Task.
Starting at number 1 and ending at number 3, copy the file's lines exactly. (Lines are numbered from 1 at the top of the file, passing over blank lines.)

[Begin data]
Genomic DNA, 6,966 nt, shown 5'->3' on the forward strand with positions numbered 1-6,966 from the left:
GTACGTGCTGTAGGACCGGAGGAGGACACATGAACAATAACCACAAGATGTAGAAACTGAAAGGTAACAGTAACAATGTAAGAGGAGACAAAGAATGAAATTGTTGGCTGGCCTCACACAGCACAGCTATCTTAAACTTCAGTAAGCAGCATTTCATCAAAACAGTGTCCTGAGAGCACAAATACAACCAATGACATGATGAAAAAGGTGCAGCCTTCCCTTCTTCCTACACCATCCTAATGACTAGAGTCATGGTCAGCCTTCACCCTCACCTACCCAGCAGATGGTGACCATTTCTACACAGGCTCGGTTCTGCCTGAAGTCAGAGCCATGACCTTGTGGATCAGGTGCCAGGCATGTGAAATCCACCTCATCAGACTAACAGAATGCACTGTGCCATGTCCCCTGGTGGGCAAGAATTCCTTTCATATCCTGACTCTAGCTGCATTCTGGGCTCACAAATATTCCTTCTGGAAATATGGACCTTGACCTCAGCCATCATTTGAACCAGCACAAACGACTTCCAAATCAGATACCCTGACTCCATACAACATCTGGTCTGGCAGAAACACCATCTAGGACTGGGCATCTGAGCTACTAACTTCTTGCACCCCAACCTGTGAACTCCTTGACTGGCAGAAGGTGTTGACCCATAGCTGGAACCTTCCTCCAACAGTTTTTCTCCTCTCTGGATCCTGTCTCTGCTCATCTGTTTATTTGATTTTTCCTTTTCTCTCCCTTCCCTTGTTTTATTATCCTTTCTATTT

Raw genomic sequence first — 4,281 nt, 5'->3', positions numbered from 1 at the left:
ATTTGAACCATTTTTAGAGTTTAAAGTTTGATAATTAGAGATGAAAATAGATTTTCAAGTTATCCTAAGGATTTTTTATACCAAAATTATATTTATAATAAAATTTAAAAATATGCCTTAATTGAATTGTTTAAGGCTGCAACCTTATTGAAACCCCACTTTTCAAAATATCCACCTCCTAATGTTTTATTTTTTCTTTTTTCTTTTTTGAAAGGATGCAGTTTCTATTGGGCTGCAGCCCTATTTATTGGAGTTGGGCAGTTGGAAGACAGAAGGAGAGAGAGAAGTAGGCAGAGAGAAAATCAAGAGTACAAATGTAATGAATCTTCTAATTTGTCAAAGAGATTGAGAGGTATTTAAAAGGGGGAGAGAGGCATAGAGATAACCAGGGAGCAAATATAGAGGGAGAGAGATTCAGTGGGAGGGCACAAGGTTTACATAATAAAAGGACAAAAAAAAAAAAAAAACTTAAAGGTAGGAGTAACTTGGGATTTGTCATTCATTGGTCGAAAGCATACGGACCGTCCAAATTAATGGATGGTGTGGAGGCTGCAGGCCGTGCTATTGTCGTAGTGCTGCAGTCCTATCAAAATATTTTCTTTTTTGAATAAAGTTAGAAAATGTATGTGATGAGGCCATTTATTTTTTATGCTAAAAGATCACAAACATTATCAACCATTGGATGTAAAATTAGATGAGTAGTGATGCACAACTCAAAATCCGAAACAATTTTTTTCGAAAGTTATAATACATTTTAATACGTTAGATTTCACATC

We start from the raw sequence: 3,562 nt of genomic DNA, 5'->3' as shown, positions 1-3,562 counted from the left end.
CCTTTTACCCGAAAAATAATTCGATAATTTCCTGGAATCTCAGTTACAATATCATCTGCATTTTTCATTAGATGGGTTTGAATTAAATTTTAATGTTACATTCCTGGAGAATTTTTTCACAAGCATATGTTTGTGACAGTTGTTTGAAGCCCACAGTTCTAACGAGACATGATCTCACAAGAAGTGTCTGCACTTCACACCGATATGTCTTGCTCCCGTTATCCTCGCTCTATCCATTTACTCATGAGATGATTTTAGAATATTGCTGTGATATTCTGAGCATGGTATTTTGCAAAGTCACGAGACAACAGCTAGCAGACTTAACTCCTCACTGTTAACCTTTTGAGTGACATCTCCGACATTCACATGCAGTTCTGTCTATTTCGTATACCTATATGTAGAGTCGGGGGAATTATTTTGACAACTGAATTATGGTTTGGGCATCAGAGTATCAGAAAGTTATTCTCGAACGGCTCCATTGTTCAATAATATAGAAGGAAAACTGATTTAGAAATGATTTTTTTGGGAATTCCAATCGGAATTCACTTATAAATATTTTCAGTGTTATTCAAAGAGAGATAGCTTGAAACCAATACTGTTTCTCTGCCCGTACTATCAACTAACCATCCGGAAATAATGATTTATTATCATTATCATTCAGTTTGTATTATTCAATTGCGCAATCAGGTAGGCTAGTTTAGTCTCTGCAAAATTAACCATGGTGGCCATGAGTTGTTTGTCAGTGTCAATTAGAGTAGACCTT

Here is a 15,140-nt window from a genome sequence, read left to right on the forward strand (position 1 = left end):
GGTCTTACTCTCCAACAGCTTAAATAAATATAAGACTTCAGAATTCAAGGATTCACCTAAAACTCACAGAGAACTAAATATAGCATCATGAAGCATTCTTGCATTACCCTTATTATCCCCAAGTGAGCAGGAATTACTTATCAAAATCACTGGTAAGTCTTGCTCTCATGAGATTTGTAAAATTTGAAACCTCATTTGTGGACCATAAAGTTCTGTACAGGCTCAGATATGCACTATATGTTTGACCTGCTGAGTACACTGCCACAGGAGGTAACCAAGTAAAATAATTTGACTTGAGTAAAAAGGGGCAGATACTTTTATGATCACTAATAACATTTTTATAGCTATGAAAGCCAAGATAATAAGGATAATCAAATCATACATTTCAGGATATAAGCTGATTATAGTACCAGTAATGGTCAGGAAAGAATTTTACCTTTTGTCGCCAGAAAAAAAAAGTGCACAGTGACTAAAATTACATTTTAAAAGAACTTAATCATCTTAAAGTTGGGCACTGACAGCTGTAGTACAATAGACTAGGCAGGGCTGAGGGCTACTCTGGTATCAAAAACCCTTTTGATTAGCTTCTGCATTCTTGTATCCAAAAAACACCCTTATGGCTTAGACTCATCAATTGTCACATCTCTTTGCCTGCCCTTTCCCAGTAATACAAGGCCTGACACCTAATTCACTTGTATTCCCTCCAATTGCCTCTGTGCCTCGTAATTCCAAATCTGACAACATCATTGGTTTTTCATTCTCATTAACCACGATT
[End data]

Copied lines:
Genomic DNA, 6,966 nt, shown 5'->3' on the forward strand with positions numbered 1-6,966 from the left:
GTACGTGCTGTAGGACCGGAGGAGGACACATGAACAATAACCACAAGATGTAGAAACTGAAAGGTAACAGTAACAATGTAAGAGGAGACAAAGAATGAAATTGTTGGCTGGCCTCACACAGCACAGCTATCTTAAACTTCAGTAAGCAGCATTTCATCAAAACAGTGTCCTGAGAGCACAAATACAACCAATGACATGATGAAAAAGGTGCAGCCTTCCCTTCTTCCTACACCATCCTAATGACTAGAGTCATGGTCAGCCTTCACCCTCACCTACCCAGCAGATGGTGACCATTTCTACACAGGCTCGGTTCTGCCTGAAGTCAGAGCCATGACCTTGTGGATCAGGTGCCAGGCATGTGAAATCCACCTCATCAGACTAACAGAATGCACTGTGCCATGTCCCCTGGTGGGCAAGAATTCCTTTCATATCCTGACTCTAGCTGCATTCTGGGCTCACAAATATTCCTTCTGGAAATATGGACCTTGACCTCAGCCATCATTTGAACCAGCACAAACGACTTCCAAATCAGATACCCTGACTCCATACAACATCTGGTCTGGCAGAAACACCATCTAGGACTGGGCATCTGAGCTACTAACTTCTTGCACCCCAACCTGTGAACTCCTTGACTGGCAGAAGGTGTTGACCCATAGCTGGAACCTTCCTCCAACAGTTTTTCTCCTCTCTGGATCCTGTCTCTGCTCATCTGTTTATTTGATTTTTCCTTTTCTCTCCCTTCCCTTGTTTTATTATCCTTTCTATTT

Raw genomic sequence first — 4,281 nt, 5'->3', positions numbered from 1 at the left: